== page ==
The medical technological industry – focus of the opinion – plays a major role in the current transformation of the health sector to the benefit of patients and a value-based health care in Europe.
A major issue is highly personalised health care that ensures equal and better access and quality. Technology and large sources of anonymous data will greatly facilitate new treatments and operations as well benefit all phases of prevention and recovery. Recovery increasingly takes place outside hospitals, using eHealth technology.
Subsidiarity is cautiously guarded in health care systems as services of general interest. The medical sector and its organisation are very decentralised and fragmented. National and regional barriers must be reduced to optimise outcomes of new technologies and achieve better efficiency and effectiveness in line with the publicly defined objectives of health care systems.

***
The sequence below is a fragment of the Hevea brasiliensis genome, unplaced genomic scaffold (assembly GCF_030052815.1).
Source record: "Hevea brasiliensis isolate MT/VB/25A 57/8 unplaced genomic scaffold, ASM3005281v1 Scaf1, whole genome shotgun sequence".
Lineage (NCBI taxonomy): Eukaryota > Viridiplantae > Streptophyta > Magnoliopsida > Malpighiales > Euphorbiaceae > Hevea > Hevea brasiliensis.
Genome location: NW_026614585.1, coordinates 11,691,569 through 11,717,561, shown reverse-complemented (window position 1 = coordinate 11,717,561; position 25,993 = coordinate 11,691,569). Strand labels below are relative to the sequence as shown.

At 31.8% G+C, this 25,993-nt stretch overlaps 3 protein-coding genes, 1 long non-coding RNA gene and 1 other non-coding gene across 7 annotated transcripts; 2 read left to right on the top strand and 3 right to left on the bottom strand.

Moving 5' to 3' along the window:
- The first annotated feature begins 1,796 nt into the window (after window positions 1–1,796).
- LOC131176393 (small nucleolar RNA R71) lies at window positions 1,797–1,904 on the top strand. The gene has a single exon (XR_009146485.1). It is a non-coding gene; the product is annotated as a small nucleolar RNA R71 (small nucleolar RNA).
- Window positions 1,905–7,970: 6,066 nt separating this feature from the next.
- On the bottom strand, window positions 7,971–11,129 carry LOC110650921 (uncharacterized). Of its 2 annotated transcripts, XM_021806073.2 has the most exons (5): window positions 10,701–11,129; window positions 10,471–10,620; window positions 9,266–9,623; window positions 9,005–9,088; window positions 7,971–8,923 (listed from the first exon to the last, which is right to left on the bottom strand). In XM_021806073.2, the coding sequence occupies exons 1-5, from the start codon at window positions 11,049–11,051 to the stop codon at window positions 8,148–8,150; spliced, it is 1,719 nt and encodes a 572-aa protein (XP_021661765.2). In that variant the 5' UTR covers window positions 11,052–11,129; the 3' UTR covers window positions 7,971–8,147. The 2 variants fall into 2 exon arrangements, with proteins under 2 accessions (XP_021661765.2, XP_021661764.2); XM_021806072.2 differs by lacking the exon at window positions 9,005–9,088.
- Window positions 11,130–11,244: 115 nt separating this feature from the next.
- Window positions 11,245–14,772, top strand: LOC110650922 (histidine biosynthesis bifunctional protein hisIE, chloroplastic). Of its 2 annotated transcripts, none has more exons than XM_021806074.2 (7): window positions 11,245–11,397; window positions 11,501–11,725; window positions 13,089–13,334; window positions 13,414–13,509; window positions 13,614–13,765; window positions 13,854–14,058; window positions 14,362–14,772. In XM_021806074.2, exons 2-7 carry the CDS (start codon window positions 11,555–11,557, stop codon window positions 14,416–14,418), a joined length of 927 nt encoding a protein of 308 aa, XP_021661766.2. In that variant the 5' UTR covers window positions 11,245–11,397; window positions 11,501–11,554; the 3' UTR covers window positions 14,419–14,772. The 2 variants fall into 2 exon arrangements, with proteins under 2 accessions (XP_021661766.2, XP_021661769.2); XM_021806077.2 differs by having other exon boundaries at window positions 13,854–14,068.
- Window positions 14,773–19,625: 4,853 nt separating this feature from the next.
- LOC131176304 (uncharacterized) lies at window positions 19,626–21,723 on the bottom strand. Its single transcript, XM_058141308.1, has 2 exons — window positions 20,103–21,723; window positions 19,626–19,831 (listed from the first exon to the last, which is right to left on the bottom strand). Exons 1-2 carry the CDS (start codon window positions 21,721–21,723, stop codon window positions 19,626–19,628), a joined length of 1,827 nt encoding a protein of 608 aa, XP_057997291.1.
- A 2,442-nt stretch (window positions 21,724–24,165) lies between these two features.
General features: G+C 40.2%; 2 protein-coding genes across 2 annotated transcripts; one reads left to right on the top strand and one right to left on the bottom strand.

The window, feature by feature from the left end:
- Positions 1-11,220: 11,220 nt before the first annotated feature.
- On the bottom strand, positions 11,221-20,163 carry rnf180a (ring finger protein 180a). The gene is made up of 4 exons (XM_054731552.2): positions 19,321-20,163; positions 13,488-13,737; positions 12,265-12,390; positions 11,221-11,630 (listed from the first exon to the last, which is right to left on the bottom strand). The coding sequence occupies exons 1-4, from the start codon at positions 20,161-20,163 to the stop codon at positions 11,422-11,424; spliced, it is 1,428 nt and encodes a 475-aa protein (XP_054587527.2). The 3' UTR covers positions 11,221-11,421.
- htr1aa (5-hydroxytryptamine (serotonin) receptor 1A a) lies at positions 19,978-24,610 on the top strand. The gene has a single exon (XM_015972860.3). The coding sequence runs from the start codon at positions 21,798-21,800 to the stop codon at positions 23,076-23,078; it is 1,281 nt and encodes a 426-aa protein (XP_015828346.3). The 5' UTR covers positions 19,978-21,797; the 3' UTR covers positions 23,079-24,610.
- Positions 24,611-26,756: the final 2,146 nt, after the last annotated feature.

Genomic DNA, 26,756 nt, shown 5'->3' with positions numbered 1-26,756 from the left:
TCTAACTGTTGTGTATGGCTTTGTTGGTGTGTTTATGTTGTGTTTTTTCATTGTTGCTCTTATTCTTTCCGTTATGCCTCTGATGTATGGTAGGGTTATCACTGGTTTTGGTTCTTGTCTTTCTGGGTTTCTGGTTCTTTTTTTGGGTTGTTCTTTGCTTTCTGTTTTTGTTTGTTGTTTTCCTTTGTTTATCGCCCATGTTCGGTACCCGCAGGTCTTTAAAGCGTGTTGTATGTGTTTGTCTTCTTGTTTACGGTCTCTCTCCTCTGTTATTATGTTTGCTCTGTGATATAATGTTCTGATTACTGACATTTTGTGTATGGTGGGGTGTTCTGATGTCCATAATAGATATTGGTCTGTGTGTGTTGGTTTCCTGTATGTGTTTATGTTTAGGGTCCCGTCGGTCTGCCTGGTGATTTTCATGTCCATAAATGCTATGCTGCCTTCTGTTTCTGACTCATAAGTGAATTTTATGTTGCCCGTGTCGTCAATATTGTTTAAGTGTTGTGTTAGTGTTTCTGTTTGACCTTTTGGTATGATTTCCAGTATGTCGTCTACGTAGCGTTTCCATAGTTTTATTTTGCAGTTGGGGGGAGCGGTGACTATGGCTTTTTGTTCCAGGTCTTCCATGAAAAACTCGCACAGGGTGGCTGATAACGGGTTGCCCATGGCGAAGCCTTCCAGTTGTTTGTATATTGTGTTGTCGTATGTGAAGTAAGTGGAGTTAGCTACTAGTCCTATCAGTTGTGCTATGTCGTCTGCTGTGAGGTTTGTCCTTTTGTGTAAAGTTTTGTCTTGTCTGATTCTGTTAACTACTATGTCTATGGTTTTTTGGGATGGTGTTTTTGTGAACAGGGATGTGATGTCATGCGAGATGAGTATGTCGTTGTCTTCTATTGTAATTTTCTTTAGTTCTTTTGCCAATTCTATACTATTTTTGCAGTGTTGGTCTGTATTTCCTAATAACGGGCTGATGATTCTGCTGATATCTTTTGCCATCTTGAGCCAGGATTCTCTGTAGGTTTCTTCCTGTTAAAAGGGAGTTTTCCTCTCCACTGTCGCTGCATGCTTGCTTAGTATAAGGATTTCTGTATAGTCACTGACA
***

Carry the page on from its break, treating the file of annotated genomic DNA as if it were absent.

The ongoing interaction between the great variety of relevant stakeholders – national ministries, patient organisations, medical staff and other personnel in health care, hospitals, insurance companies and supervision – creates a complex environment for industrial actors, notably SMEs.
The industrial transformation process is also considered to take due account of the common values and principles that underpin Europe's health systems, as laid down by the Council in 2006 , as well as confirmed in recent commitments in the EU social pillar and the agreed Sustainable Development Goals.
Industry needs the European scale as a basis for a reliable domestic market as well as to build sufficient international resilience. The EU is critically important for the creation of a better playing field as well as for guiding and monitoring transformation processes.
Key stakeholders and Member States should develop optimal approaches and commitments regarding access to and quality of health and care, affordability, and prevention. In the same context special approaches, also concerning nursing, are required to meet the needs of vulnerable, notably elderly people. As important are optimal approaches towards new technologies and innovation, integrated care models, and alliances, as well as (cross-border) networks and (large-scale) PPPs. Proper implementation of EU rules and guidelines should be ensured. Each of these issues requires the Commission services to play an active and stimulating role.